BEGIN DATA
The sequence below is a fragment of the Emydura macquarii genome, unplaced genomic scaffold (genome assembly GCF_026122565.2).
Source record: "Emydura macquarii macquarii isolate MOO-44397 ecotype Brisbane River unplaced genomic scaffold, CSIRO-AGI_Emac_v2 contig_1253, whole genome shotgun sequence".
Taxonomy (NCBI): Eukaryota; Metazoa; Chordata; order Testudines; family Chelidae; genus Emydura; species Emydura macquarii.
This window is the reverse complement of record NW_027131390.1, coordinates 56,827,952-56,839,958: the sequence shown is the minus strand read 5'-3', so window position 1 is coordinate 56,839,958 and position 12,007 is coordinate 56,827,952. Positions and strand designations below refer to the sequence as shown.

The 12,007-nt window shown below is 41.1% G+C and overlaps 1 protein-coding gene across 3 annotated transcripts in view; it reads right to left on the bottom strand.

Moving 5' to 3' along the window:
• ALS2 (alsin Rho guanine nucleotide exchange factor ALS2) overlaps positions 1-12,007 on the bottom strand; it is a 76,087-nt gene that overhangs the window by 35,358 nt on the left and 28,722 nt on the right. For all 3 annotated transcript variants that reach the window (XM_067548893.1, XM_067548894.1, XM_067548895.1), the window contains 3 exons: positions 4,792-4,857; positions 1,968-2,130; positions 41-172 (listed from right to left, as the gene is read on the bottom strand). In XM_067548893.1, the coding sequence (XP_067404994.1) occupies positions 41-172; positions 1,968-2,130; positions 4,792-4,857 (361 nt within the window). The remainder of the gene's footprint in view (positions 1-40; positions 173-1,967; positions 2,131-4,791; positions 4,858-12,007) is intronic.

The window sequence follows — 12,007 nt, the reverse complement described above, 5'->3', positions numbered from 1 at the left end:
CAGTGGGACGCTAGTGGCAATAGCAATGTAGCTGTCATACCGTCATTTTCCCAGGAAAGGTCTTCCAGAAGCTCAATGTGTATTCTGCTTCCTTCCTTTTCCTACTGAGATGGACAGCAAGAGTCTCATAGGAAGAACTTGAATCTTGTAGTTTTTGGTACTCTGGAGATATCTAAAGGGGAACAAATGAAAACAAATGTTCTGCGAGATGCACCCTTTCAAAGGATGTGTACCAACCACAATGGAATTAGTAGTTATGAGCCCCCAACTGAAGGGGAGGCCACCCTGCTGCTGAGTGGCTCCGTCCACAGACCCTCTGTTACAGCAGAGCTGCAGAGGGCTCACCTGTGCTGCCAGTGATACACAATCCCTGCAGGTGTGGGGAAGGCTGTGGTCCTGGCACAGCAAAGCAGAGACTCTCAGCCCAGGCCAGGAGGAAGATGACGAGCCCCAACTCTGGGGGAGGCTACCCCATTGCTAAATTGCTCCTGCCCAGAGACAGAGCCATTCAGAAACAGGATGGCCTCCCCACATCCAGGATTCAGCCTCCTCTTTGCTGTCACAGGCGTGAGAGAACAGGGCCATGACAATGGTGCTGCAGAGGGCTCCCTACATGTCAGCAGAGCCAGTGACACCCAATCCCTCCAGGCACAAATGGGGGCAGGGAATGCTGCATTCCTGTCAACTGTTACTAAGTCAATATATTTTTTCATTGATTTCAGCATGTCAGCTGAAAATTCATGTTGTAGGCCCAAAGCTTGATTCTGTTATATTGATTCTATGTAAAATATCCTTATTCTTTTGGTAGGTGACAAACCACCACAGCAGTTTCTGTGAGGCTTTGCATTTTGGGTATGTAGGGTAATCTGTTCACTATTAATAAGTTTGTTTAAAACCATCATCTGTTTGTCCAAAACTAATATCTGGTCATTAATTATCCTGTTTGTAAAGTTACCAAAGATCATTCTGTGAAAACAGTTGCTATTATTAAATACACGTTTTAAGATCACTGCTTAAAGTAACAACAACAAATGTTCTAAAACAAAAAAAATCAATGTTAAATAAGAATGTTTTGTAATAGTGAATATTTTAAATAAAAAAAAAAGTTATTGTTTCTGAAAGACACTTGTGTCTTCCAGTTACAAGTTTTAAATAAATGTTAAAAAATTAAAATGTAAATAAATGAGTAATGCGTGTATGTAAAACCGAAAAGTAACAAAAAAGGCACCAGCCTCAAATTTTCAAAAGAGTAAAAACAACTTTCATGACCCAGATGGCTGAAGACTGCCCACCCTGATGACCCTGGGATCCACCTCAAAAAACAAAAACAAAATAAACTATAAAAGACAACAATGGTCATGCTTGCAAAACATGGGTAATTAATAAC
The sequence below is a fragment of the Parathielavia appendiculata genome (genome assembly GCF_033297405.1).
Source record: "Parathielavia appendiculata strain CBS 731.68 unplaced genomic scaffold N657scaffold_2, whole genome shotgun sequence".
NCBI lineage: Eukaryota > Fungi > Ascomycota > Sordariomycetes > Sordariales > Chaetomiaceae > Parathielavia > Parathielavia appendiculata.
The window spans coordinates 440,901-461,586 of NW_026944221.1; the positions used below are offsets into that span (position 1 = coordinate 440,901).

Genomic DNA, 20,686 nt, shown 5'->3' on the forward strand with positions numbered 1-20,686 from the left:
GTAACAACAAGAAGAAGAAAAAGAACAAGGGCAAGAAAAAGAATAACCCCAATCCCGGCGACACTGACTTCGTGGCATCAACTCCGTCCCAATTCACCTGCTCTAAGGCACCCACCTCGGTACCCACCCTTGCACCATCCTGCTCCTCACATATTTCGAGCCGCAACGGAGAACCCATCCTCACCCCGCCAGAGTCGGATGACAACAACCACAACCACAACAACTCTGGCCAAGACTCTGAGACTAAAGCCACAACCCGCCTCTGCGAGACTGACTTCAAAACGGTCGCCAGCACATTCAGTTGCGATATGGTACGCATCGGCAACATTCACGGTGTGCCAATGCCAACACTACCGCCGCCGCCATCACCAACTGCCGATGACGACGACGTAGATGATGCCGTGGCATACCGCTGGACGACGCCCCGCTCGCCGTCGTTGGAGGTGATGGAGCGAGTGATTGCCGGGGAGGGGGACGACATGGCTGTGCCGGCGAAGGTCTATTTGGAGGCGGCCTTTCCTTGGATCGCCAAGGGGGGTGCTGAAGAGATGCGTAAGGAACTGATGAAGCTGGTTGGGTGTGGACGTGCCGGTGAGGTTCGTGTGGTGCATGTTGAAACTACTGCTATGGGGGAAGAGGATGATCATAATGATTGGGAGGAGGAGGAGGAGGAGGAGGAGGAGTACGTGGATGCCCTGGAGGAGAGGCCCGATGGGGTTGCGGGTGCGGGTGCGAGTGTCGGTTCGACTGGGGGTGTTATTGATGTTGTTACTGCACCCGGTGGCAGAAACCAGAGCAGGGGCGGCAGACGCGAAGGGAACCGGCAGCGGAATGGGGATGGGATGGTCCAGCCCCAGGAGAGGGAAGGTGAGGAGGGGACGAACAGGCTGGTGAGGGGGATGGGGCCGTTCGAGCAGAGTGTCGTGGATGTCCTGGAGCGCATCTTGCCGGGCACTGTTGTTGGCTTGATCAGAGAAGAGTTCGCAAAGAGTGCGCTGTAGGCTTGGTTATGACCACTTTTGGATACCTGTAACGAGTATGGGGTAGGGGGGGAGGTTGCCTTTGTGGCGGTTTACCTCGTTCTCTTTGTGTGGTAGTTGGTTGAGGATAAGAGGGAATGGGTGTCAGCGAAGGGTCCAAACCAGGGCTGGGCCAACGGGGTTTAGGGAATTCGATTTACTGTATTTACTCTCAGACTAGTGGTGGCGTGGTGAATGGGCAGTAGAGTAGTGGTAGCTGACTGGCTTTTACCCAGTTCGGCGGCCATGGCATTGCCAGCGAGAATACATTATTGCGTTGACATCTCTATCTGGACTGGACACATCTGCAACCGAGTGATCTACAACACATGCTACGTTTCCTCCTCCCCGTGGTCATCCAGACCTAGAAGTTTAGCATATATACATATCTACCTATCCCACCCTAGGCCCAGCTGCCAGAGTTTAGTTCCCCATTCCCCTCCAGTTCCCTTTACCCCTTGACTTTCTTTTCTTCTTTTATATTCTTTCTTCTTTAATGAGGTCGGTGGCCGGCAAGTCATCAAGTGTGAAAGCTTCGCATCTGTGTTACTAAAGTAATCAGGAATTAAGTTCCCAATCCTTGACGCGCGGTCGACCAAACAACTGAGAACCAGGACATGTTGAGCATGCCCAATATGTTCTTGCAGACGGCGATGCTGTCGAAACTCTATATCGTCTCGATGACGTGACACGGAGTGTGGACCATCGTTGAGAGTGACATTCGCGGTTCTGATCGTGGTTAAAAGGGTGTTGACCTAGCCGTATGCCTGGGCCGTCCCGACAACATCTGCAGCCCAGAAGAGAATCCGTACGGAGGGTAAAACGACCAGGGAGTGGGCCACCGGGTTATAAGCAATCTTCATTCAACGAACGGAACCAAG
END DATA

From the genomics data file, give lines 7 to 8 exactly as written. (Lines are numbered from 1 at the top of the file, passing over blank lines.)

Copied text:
• ALS2 (alsin Rho guanine nucleotide exchange factor ALS2) overlaps positions 1-12,007 on the bottom strand; it is a 76,087-nt gene that overhangs the window by 35,358 nt on the left and 28,722 nt on the right. For all 3 annotated transcript variants that reach the window (XM_067548893.1, XM_067548894.1, XM_067548895.1), the window contains 3 exons: positions 4,792-4,857; positions 1,968-2,130; positions 41-172 (listed from right to left, as the gene is read on the bottom strand). In XM_067548893.1, the coding sequence (XP_067404994.1) occupies positions 41-172; positions 1,968-2,130; positions 4,792-4,857 (361 nt within the window). The remainder of the gene's footprint in view (positions 1-40; positions 173-1,967; positions 2,131-4,791; positions 4,858-12,007) is intronic.

The window sequence follows — 12,007 nt, the reverse complement described above, 5'->3', positions numbered from 1 at the left end: